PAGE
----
I'm not sure if you are the right person to ask, but I don't really have anyone else, so here goes. I am a 15-year-old girl. I entered puberty later than any of my friends, and I haven't had any sexual feelings up until a couple of months ago. I've never dated anyone; my parents gave me a book about the birds and the bees, but that's about it. Then all of a sudden, I started thinking about sex all the time. Almost every night I touch myself and fantasize—about males and females—and I don't know if that's normal or not. But in these fantasies, I usually envision myself as a male. I like to cut my hair short and I haven't worn a dress in years, but could I be male inside? Is that even possible? This has made me very confused and depressed, and I don't feel like I can talk to anyone about it. Recently I tried to kill myself by taking a whole lot of pills, and ended up puking for days. My parents doesn't know any of this, they just thought I had the flu. I don't know what they would think if I told them. I feel miserable most of the time. What do I do?
I lined up a guest expert to tackle your question, Confused. M. Dru Levasseur is a trans activist, attorney and the co-founder of the Jim Collins Foundation, an organization that funds gender-confirming surgeries. Dru's advice for you is after the jump. But I wanted to say this before I turn it over to Dru: your fantasies are perfectly normal and you're not the only person who has struggled with questions about gender identity. Also normal: to be 15 years old, totally inexperienced, insanely horny, and completely perplexed by the places your hormones, libido, and fantasies are taking you. But there's no need to panic because there's no rush. Your sexuality and gender identities are yours to determine and explore—they're not majors you have to declare or armies in which you have to enlist—and one day, Confused, if you hang in there, I promise you that your sexuality and your gender will be sources of joy and connection, not confusion and panic.
Dru's advice for you is after the jump. And I'd like to encourage other readers to swarm into the comment thread and share your advice with Confused. You guys really came through for Pissed Off Dyke. I trust you'll come through for Confused.
Confused is not alone. I’m really glad they reached out since that’s the first step to feeling better. It can be really scary to start figuring out who you are inside and who you will be in the world, especially when it comes to gender and sexual attraction. If you are different from what the world expects, things can get totally overwhelming and you might question whether you can handle it.
The American Foundation for Suicide Prevention and the Williams Institute just released a new report looking into why there is a staggering 41% attempted suicide rate in the National Trans Discrimination Survey. At nine times the national average, it’s an epidemic. The study shows that risk factors include things like lack of family acceptance, homelessness, and being out, but surprisingly, the stats were high across the board for all trans people. Why is that?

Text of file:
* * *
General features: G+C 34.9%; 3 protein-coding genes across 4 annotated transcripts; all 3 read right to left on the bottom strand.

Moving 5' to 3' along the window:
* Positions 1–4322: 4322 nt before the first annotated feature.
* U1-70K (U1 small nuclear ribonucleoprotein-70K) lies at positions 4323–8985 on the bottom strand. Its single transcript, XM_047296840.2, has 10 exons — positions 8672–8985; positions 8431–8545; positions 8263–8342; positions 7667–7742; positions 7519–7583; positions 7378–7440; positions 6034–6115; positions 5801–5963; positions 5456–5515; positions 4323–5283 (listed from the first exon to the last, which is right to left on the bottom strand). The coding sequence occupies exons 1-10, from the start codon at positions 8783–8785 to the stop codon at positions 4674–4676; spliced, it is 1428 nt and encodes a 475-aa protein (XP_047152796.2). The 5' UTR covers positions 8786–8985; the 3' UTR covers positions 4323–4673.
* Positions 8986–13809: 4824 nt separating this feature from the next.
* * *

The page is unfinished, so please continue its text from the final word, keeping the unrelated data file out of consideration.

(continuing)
When everyone around you tells you that there is something wrong with you for being different, seems like people lose hope. When the world tells you that you are crazy or wrong, it's hard not to internalize it. I would tell Confused, first, there is absolutely nothing wrong with them. If they end up trans—yay! Welcome to the club! If they end up gay or bi, that’s awesome. You have a whole community to get to know. Figuring out who you are takes time, but never doubt or internalize other people’s bullshit. It’s all human variation. Stick it out. We need you. I need you.
I want to tell Confused to do what it takes to stay alive. One book that really helped me when I was in a dark place not knowing how I would go on being so different was Kate Bornstein’s Hello Cruel World: 101 Alternatives to Suicide for Teens, Freaks, and Other Outlaws. Or go on Youtube and watch a million videos of trans kids talking about how they feel and what they struggling with and how they feel happy. See that you are not alone. You are not crazy, but the world around you might be.
This is a good time for Confused to explore and find out who they are. Whoever it turns out to be, they are unique and we need them alive. You are the only YOU. The world would not be the same without you.
Reach out to someone you trust. Tell a friend or a guidance counselor. Call a hotline. Get support wherever you can get it. The more you open up, the more you will see that you are normal and okay and not alone.—M. Dru Levasseur